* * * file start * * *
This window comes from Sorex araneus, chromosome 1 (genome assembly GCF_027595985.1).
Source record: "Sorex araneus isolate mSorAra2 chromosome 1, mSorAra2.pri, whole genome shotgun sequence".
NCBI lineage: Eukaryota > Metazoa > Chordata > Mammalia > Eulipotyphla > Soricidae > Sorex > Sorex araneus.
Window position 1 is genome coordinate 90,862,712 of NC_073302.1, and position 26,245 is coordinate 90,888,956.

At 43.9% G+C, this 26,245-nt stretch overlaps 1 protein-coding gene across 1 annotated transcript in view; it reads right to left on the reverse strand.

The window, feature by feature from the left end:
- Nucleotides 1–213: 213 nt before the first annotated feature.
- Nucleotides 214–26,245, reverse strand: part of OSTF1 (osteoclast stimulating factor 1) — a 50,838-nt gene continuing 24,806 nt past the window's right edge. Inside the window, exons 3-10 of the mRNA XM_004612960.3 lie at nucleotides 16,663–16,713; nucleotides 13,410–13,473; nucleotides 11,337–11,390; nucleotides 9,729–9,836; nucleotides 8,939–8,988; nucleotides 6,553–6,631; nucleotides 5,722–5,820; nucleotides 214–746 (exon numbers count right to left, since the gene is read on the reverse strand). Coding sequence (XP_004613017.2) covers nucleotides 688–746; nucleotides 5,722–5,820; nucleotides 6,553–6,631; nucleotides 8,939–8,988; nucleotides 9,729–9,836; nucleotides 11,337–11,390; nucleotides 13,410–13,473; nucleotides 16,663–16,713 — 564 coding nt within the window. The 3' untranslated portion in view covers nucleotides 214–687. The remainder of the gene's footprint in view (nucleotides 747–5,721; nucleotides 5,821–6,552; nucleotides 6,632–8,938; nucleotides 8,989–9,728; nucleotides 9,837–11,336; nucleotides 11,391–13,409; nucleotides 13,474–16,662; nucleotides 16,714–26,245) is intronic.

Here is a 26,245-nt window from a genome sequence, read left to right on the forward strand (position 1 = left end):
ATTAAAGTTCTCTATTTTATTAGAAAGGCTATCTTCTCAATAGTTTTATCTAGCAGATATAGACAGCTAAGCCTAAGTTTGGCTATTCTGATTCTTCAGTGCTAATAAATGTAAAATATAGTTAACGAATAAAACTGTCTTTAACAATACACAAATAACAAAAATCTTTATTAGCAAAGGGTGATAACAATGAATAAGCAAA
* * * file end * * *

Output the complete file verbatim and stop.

This window comes from Sorex araneus, chromosome 1 (genome assembly GCF_027595985.1).
Source record: "Sorex araneus isolate mSorAra2 chromosome 1, mSorAra2.pri, whole genome shotgun sequence".
NCBI lineage: Eukaryota > Metazoa > Chordata > Mammalia > Eulipotyphla > Soricidae > Sorex > Sorex araneus.
Window position 1 is genome coordinate 90,862,712 of NC_073302.1, and position 26,245 is coordinate 90,888,956.

At 43.9% G+C, this 26,245-nt stretch overlaps 1 protein-coding gene across 1 annotated transcript in view; it reads right to left on the reverse strand.

The window, feature by feature from the left end:
- Nucleotides 1–213: 213 nt before the first annotated feature.
- Nucleotides 214–26,245, reverse strand: part of OSTF1 (osteoclast stimulating factor 1) — a 50,838-nt gene continuing 24,806 nt past the window's right edge. Inside the window, exons 3-10 of the mRNA XM_004612960.3 lie at nucleotides 16,663–16,713; nucleotides 13,410–13,473; nucleotides 11,337–11,390; nucleotides 9,729–9,836; nucleotides 8,939–8,988; nucleotides 6,553–6,631; nucleotides 5,722–5,820; nucleotides 214–746 (exon numbers count right to left, since the gene is read on the reverse strand). Coding sequence (XP_004613017.2) covers nucleotides 688–746; nucleotides 5,722–5,820; nucleotides 6,553–6,631; nucleotides 8,939–8,988; nucleotides 9,729–9,836; nucleotides 11,337–11,390; nucleotides 13,410–13,473; nucleotides 16,663–16,713 — 564 coding nt within the window. The 3' untranslated portion in view covers nucleotides 214–687. The remainder of the gene's footprint in view (nucleotides 747–5,721; nucleotides 5,821–6,552; nucleotides 6,632–8,938; nucleotides 8,989–9,728; nucleotides 9,837–11,336; nucleotides 11,391–13,409; nucleotides 13,474–16,662; nucleotides 16,714–26,245) is intronic.

Here is a 26,245-nt window from a genome sequence, read left to right on the forward strand (position 1 = left end):
ATTAAAGTTCTCTATTTTATTAGAAAGGCTATCTTCTCAATAGTTTTATCTAGCAGATATAGACAGCTAAGCCTAAGTTTGGCTATTCTGATTCTTCAGTGCTAATAAATGTAAAATATAGTTAACGAATAAAACTGTCTTTAACAATACACAAATAACAAAAATCTTTATTAGCAAAGGGTGATAACAATGAATAAGCAAA